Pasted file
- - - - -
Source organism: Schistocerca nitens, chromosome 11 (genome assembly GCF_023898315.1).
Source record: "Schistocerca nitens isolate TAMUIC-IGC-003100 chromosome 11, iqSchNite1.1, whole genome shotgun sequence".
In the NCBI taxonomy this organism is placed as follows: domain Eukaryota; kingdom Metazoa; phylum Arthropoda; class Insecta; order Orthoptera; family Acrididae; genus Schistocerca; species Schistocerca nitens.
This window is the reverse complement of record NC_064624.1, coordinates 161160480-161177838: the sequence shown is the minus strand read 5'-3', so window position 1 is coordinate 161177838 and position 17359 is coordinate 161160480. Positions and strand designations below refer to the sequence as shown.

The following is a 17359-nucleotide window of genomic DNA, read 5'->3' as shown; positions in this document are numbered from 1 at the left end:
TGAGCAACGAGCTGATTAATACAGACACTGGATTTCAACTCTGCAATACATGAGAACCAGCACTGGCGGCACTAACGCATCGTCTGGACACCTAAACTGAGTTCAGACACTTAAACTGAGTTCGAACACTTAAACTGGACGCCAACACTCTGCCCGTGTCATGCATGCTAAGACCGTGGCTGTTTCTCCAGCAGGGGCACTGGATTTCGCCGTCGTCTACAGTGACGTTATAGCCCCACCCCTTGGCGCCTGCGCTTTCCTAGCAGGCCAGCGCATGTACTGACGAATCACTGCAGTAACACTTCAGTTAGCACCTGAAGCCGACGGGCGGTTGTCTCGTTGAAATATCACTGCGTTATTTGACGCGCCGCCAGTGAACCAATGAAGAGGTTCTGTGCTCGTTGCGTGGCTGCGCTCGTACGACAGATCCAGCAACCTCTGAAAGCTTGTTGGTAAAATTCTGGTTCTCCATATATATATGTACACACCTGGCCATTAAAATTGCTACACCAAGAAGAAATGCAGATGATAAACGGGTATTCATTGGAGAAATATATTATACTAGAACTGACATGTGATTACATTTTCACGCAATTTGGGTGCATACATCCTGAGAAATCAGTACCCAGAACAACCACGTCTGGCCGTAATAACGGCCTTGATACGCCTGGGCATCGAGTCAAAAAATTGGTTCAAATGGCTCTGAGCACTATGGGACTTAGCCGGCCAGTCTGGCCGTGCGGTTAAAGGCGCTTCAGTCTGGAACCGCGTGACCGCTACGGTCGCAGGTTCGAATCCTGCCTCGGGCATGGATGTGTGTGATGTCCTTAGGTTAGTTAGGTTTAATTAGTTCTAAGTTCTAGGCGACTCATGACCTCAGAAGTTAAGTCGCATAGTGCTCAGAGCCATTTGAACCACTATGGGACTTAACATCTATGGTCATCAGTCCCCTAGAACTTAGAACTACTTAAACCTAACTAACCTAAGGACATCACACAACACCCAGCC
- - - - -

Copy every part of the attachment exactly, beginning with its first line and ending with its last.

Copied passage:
Source organism: Schistocerca nitens, chromosome 11 (genome assembly GCF_023898315.1).
Source record: "Schistocerca nitens isolate TAMUIC-IGC-003100 chromosome 11, iqSchNite1.1, whole genome shotgun sequence".
In the NCBI taxonomy this organism is placed as follows: domain Eukaryota; kingdom Metazoa; phylum Arthropoda; class Insecta; order Orthoptera; family Acrididae; genus Schistocerca; species Schistocerca nitens.
This window is the reverse complement of record NC_064624.1, coordinates 161160480-161177838: the sequence shown is the minus strand read 5'-3', so window position 1 is coordinate 161177838 and position 17359 is coordinate 161160480. Positions and strand designations below refer to the sequence as shown.

The following is a 17359-nucleotide window of genomic DNA, read 5'->3' as shown; positions in this document are numbered from 1 at the left end:
TGAGCAACGAGCTGATTAATACAGACACTGGATTTCAACTCTGCAATACATGAGAACCAGCACTGGCGGCACTAACGCATCGTCTGGACACCTAAACTGAGTTCAGACACTTAAACTGAGTTCGAACACTTAAACTGGACGCCAACACTCTGCCCGTGTCATGCATGCTAAGACCGTGGCTGTTTCTCCAGCAGGGGCACTGGATTTCGCCGTCGTCTACAGTGACGTTATAGCCCCACCCCTTGGCGCCTGCGCTTTCCTAGCAGGCCAGCGCATGTACTGACGAATCACTGCAGTAACACTTCAGTTAGCACCTGAAGCCGACGGGCGGTTGTCTCGTTGAAATATCACTGCGTTATTTGACGCGCCGCCAGTGAACCAATGAAGAGGTTCTGTGCTCGTTGCGTGGCTGCGCTCGTACGACAGATCCAGCAACCTCTGAAAGCTTGTTGGTAAAATTCTGGTTCTCCATATATATATGTACACACCTGGCCATTAAAATTGCTACACCAAGAAGAAATGCAGATGATAAACGGGTATTCATTGGAGAAATATATTATACTAGAACTGACATGTGATTACATTTTCACGCAATTTGGGTGCATACATCCTGAGAAATCAGTACCCAGAACAACCACGTCTGGCCGTAATAACGGCCTTGATACGCCTGGGCATCGAGTCAAAAAATTGGTTCAAATGGCTCTGAGCACTATGGGACTTAGCCGGCCAGTCTGGCCGTGCGGTTAAAGGCGCTTCAGTCTGGAACCGCGTGACCGCTACGGTCGCAGGTTCGAATCCTGCCTCGGGCATGGATGTGTGTGATGTCCTTAGGTTAGTTAGGTTTAATTAGTTCTAAGTTCTAGGCGACTCATGACCTCAGAAGTTAAGTCGCATAGTGCTCAGAGCCATTTGAACCACTATGGGACTTAACATCTATGGTCATCAGTCCCCTAGAACTTAGAACTACTTAAACCTAACTAACCTAAGGACATCACACAACACCCAGCC